How Does The Snow & Cold Conditions In Canada Affect Your Harvest?

“Since we grow hybrid grapes which have a shorter growth cycle, the weather does not affect us too much. The problem that we have is when there are frost periods in late May, so we have to delay the uncovering of the geotextile sheets that protect our vines during the winter months.”– Jean-Denis Labonté (Customer Service Coordinator)

They planted their first vines in 1985, production started in 1987 and the doors to their winery opened to the public in 1988. The rest of their history is still being written as the winery continues to produce its Canadian Sparkling Wine for the public.

Le Cep d’Argent – Sélection Blanc de Blancs Brut 2019 – Tasting Notes

Aroma – “Soft, delicate yellow citrus, green apples, cooking apples, bruised apple skin.”

Flavour – “Delicate sweet lemon characters, with zestiness on the length, green apple flesh and skin, garden herbs, nettles, freshly cut grass on the palate.”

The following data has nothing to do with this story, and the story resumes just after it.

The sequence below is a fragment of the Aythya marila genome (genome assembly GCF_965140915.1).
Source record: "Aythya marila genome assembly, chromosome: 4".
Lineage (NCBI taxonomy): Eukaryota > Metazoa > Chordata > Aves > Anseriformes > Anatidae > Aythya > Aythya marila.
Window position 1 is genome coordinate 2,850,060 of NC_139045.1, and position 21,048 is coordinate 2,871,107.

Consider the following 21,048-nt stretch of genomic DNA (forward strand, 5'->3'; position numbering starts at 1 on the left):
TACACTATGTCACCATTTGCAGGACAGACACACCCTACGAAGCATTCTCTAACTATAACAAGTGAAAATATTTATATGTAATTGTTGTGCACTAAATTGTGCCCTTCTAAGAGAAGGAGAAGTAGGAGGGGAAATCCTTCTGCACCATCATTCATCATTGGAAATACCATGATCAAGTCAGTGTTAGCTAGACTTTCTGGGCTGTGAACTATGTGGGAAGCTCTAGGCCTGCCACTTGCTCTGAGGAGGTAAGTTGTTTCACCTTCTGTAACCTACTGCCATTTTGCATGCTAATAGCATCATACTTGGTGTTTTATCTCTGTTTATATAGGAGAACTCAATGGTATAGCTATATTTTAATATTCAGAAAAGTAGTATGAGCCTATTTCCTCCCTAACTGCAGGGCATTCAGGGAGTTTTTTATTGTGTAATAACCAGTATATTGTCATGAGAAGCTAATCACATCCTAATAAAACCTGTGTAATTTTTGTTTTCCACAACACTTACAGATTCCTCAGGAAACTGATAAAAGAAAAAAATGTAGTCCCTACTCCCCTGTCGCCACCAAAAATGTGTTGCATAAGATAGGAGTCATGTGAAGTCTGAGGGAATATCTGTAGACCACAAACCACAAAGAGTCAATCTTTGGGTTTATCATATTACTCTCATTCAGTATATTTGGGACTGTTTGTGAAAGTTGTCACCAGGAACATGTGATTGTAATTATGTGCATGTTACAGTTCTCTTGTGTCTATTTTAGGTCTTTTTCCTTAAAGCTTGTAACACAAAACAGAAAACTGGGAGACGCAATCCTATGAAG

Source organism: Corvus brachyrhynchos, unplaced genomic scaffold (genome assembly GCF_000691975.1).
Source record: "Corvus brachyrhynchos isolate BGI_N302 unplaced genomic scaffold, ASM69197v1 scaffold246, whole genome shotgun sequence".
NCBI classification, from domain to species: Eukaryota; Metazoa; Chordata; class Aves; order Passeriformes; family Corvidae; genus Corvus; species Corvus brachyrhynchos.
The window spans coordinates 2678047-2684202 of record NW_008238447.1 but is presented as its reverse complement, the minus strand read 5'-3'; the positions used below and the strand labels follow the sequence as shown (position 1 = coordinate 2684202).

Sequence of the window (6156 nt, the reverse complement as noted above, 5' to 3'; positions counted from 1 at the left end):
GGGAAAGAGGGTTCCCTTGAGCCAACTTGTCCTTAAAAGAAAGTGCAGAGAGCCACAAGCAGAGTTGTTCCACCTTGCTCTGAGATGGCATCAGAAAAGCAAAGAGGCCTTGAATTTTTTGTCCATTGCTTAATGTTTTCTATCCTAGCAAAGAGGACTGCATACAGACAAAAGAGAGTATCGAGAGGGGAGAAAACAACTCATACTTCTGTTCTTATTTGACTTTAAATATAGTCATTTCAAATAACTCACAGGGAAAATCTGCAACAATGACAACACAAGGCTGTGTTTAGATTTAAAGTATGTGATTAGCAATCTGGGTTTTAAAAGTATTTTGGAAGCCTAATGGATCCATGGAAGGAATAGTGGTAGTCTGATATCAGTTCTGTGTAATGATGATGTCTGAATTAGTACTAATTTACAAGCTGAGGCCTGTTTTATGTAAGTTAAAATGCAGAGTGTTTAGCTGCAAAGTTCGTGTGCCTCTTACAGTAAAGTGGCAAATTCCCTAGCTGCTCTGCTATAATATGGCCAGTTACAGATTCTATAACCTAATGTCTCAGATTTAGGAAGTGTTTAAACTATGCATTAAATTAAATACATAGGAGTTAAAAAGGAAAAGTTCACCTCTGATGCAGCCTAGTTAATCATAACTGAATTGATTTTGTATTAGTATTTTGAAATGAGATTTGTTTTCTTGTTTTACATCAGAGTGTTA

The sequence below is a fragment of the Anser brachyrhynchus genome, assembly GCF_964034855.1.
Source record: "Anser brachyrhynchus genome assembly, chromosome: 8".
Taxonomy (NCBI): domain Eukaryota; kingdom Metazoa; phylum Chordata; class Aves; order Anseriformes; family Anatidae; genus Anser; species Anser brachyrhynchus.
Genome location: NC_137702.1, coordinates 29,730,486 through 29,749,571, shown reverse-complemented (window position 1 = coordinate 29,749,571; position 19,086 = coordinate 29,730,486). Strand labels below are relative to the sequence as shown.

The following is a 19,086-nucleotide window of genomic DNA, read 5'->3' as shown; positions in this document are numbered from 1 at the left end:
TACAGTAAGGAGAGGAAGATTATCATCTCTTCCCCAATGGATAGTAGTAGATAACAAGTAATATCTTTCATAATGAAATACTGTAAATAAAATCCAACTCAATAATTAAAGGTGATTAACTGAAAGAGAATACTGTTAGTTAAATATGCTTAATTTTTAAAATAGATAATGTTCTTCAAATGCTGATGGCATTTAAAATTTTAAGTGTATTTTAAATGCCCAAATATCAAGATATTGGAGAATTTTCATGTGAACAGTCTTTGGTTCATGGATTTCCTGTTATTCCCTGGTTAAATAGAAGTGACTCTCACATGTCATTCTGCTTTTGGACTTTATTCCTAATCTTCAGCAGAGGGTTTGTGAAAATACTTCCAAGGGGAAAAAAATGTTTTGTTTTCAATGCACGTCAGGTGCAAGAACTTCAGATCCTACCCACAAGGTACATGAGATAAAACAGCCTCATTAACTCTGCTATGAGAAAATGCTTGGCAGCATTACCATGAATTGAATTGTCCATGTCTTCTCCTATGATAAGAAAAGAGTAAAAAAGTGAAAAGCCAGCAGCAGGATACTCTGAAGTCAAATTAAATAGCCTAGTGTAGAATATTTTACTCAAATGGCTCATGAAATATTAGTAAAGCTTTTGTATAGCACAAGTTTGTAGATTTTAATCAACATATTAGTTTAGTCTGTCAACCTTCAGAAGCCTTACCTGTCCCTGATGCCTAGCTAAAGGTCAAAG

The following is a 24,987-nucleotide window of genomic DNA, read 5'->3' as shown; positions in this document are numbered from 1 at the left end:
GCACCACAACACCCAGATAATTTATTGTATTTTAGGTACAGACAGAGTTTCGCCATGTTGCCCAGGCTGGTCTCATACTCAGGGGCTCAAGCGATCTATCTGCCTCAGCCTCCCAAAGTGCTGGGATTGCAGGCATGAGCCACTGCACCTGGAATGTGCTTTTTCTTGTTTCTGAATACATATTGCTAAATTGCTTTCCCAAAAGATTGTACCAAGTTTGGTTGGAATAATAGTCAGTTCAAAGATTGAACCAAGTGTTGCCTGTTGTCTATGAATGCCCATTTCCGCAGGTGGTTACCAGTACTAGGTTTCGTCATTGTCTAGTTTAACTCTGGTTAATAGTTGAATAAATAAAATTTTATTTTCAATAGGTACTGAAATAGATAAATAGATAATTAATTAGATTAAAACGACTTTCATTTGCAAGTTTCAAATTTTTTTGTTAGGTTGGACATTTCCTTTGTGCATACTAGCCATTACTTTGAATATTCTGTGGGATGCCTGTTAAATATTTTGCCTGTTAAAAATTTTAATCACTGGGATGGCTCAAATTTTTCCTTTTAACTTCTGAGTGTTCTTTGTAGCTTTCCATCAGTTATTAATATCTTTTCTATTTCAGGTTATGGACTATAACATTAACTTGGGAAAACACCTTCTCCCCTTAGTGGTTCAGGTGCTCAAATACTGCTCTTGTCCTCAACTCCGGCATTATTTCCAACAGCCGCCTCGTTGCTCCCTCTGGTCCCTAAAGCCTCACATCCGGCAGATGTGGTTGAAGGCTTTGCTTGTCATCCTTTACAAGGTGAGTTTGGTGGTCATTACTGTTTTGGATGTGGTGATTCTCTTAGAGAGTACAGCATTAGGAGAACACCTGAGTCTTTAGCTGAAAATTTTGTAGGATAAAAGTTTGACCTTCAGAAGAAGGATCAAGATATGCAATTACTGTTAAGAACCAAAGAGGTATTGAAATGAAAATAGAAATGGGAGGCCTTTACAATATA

Silver Medal in the Zesty & Zingy Category at the Glass of Bubbly Awards 2022

Le Cep d’Argent – Sélection Brut Nature 2019 – Tasting Notes

Aroma – “Minerals, saline, citrus, wet stones, yellow floral and fruit aromas.”

Flavour – “Dry mineral, wet stones, soft zesty citrus, yellow fruits with pastry and yeasty flavours on the palate.”

Bronze Medal in the Herbal Gardens Category at the Glass of Bubbly Awards 2022

What’s The Best Food Pairing For Your Canadian Sparkling Wine?

“The best pairing for our sparkling wines would definitely be seafood, especially lobster and oysters.” – Jean-Denis Labonté (Customer Service Coordinator)